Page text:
Inflation - How it messes with your retirement planning

NAV TL;DR

If you don’t have time to read through the whole article, you can check out our short version below:

In order to plan for a secure retirement:

Take into account inflation when calculating retirement costs.

Shield yourself against rising medical costs.

Start by having a clear plan that includes saving, investing and getting insurance.

It is no mean feat trying to tackle retirement planning. Part of the difficulty is simply getting to the starting line: determining how much you will need for retirement. This entails picturing how you will be living during retirement, how healthy you will be and how long you are likely to live.

No wonder the majority of Singaporeans are worried about their retirement future. Snippets of surveys published in local newspapers tell a consistent story:

The majority of Singaporeans said they were financially unprepared for their retirement.

More than half of Singaporeans said they won’t have enough money to maintain an adequate lifestyle after they retire.

The majority of working adults in Singapore were financially unprepared for retirement.

And those fears are very likely well founded. Whatever most young people think they would need financially for their retirement, they are probably going to be wrong. They will most probably underestimate their requirements. And here’s why.

MISSING IMAGE

The biggest reason people underprovide for their future is they think of their retirement needs in terms of present-day costs.

So, do you think you will need $0.5m in financial assets for your retirement in 35 years? Better make that $1.27m because that is what $0.5m of goods and services today will cost in 35 years, using Singapore’s long-term inflation rate of 2.7%. Or putting it another way, $0.5m will be worth only around $190,000 in today’s spending power in 35 years. Thanks to inflation.

A study by the Lee Kuan Yew School of Public Policy, published in May 2019, found that a single elderly above 65 years old needs at least S$1,379 a month to meet basic needs. That is, $16,548 a year.

However, this basic standard of living included only items that participants in that study said were necessary for them. Items such as air conditioning and a car were regarded as “extravagances” and left out of the calculation.

Even if you can picture life in retirement without air-conditioning, a data plan and a mobile plan, $1,379 a month is based on 2019 prices. If you are looking at retirement in 35 years, that figure could—on the basis of Singapore’s long-term historical inflation rate—balloon out to $42,045 a year. Retirement is not as cheap as you might think.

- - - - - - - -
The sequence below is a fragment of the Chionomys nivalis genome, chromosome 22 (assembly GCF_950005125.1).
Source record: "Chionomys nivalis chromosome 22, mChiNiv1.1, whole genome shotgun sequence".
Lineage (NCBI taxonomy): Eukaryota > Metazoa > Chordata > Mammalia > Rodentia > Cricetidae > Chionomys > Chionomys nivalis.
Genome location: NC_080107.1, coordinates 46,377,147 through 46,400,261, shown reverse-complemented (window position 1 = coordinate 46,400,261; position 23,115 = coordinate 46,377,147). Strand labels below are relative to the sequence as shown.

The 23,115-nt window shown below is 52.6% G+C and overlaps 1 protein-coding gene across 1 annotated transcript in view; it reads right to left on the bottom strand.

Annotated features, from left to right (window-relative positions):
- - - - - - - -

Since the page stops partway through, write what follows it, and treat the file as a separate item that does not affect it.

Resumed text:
Singaporeans have just outlived the Japanese to have the longest life expectancy in the world – at nearly 85 years1.

Let’s assume you retire at 62. On the basis of the above life expectancy recorded in 2017, you could live another 23 years. And that is conservative. It is reasonable to expect that as medical science advances, those in their late 20s now, could live even longer.

Meanwhile, with each passing year, your annual retirement requirement will continue to grow with inflation. That is, the $42,045 per year required to maintain a basic standard of retirement living will likely keep going up as a result of rising prices.

On the above assumptions of your life expectancy and an average annual inflation rate of 2.7% per year, you will need approximately $1.3m to fund that basic standard of retirement living.

We are living longer. But we are also spending more years in poor health. In 2017, the number of years Singaporeans lived in poor health were 10.6 years, edging up from 9 years in 19902.

Medical cost inflation has been far outstripping general inflation rates throughout the world. Singapore's medical cost inflation was 20% in 2018 - 10 times the general inflation rate of 1% that year, and in line with Asia's average medical cost inflation2.

Everywhere in the world, as populations age—usually in tandem with declining fertility rates (that is, the number of babies born to each female)—economies face ever growing budgetary pressures from the costs of caring for the old, particularly the costs of health care. There will likely be pressures on governments everywhere in the future to reduce healthcare subsidies to maintain budgetary viability. Don’t assume that government subsidies for healthcare will always remain at today’s levels. In the end, it is better to make preparations for your own financial sufficiency in retirement than expect schemes and grants to provide what you might need.

There is no magic solution. But there are ways you can better prepare yourself for retirement. Taking small steps in the right direction is always a good idea.

  • You need to develop a clear plan – one that involves disciplined saving.
  • But savings in near zero interest ratebank accounts won’t build the nest egg you need for your retirement – you need to invest.
  • And even the best laid plans can be messed up by accidents, ill health, and misfortune. You need to protect your plans by setting aside a sum each month for insurance to cover youfor life’s inconveniences or, worse, bad luck.

Even if you haven’t gotten a full retirement plan figured out, taking small steps in the right direction is better than not doing anything until you have a masterplan in place.

Footnotes
1 From The Burden of Disease in Singapore, 1990-2017 report by the United States’ Institute of Health Metrics and Evaluation (IHME), in collaboration with Singapore’s Ministry of Health.

2 From Mercer Marsh Benefits’ Medical Trends Around the World report, 2019.

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